Cuomo: Manhattan, Hamptons Leading the Way In Violations

Mike Groll/Office of Governor Andrew M. Cuomo
Governor Andrew Cuomo provided a coronavirus update during a press conference in the Red Room at the State Capitol on June 14.

Governor Andrew Cuomo had a stern warning Sunday for restaurants and bars in the Hamptons if they violate reopening rules and guidelines: The state will shut them down.

While New York is seeing the lowest number of hospitalizations and deaths since the COVID-19 pandemic began and the state is leading the nation’s reduction in the transmission of the virus, the governor expressed concern about the amount of reports filed about violations of the reopening rules. 

Twenty-five thousand complaints about large gatherings, the social distancing rule being violated, and people not wearing masks have come in from all across the state. “We have gotten 25,000 complaints to the State of businesses that are in violation of the reopening plan — 25,000 complaints. We have never received more complaints in a shorter period of time.

“Manhattan and the Hamptons are the leading areas in the state with violations,” he said. “These are not hard to spot violations. People send video of these violations — you can look it up on social media. You don’t need a detective squad to go out and find them. They are rampant and there’s not enough enforcement. I am not going to allow situations to exist that we know have a high likelihood of causing an increase in the spread of the virus.”

Meanwhile, the virus has dramatically increased in 22 states that had already reopened and some are shutting down again, and Cuomo said he does not want to see New York rollback its reopening because businesses and people are ignoring the rules. 

Bars and restaurants run the risk of losing their liquor licenses if they violate the governor’s executive orders. Additionally, patrons can be fined for open container and social distancing violations.

State Liquor Authority inspectors and a task force of state investigators are out on patrol, the governor cautioned. “You can lose your liquor license and that is a big deal for a bar or restaurant. We are not kidding around with this. You’re talking about jeopardizing people’s lives. It’s a legal violation and the SLA inspectors are out there. I am telling you that.”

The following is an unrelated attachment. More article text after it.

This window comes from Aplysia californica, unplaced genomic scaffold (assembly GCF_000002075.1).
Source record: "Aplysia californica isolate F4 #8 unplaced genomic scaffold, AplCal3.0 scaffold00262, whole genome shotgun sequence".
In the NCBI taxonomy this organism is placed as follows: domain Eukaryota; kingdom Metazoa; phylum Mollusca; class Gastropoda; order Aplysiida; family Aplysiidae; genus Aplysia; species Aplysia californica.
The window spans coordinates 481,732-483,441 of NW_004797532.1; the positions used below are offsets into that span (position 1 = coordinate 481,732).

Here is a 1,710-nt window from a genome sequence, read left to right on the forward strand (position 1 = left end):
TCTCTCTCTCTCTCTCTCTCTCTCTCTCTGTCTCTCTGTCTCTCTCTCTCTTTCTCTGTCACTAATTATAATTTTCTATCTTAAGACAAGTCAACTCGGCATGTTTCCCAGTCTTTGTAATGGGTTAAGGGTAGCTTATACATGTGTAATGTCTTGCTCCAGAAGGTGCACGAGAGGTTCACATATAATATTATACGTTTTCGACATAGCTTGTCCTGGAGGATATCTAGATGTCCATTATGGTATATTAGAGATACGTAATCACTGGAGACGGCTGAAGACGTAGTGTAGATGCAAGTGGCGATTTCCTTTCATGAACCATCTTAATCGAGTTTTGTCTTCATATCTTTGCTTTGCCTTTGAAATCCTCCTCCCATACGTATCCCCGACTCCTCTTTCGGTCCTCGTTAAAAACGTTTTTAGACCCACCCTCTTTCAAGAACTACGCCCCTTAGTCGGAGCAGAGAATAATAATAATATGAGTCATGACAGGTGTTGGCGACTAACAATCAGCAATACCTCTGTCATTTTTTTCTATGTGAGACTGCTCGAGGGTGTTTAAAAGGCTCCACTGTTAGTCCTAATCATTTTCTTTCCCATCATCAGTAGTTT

Local governments need to crack down on businesses and people not following the rules, he said.

During his daily briefing Sunday, Suffolk County Executive Steve Bellone said he was not aware of any major issues of non-compliance — though there had been two instances early on in the reopening, including one at Liars’ Saloon in Montauk, which was shut down due to some violations. The Suffolk County Police Department has been coordinating with East End agencies from the beginning, he said.

Suffolk Police Chief Stuart Cameron, who was on the call with Bellone, said the departments have seen issues with each new phase of opening, but that once business owners are educated, there is compliance. “They don’t want the roll back either because they want to be open,” he said.

“There is a difference between us and Manhattan at this point,” Bellone said, pointing to the fact that New York City began Phase 1 on June 8 and Long Island began Phase 2 on June 10, where restaurants could open with outdoor dining.

The county would follow up, but he said, “I’m not concerned at all. I’m very confident that what we are doing we’ll continue to do.”

Some states, like Utah and Oregon, are shutting down again after a spike in the numbers. “Imagine how devastating and dramatic an action that is,” Cuomo said. Imagine how dramatic and dangerous this situation has to be for a state to say — we’re stopping the reopening. What makes the determination? It’s what we do. It is our behavior nothing more nothing less.”

The numbers are good now, but they can change quickly, he cautioned. “They can change in a week. You get undisciplined, you’ll see those numbers change in a week once they change you can’t change them back that quickly,” he said.

The governor said the state has reached the lowest number of hospitalizations and deaths since the pandemic began. The number of total hospitalizations was down Saturday to the lowest level since March 20 with 1,657 people hospitalized statewide. Twenty-three people in New York passed away due to COVID-19 — down from a record-high of 800 just nine weeks ago.

Out of the 62,359 tests conducted in New York State on Saturday, only 694, or 1.1 percent, were positive. The Long Island region’s percentage of positive tests over the last three days has ranged from 1 percent to .90 percent. In Suffolk, 44 people tested positive Saturday, bringing the total infected up to 40.659.

While overnight camps are prohibited from opening this summer, children and parents got some good news Sunday when the governor announced low-risk youth sports, such as baseball, field hockey, and gymnastics, can begin July 6, as long as the region is in Phase 3 of reopening. Only up to two spectators will be allowed per child.

The governor also signed legislation requiring the State Department of Health to conduct a study on the health impacts of COVID-19 on minorities in the state.

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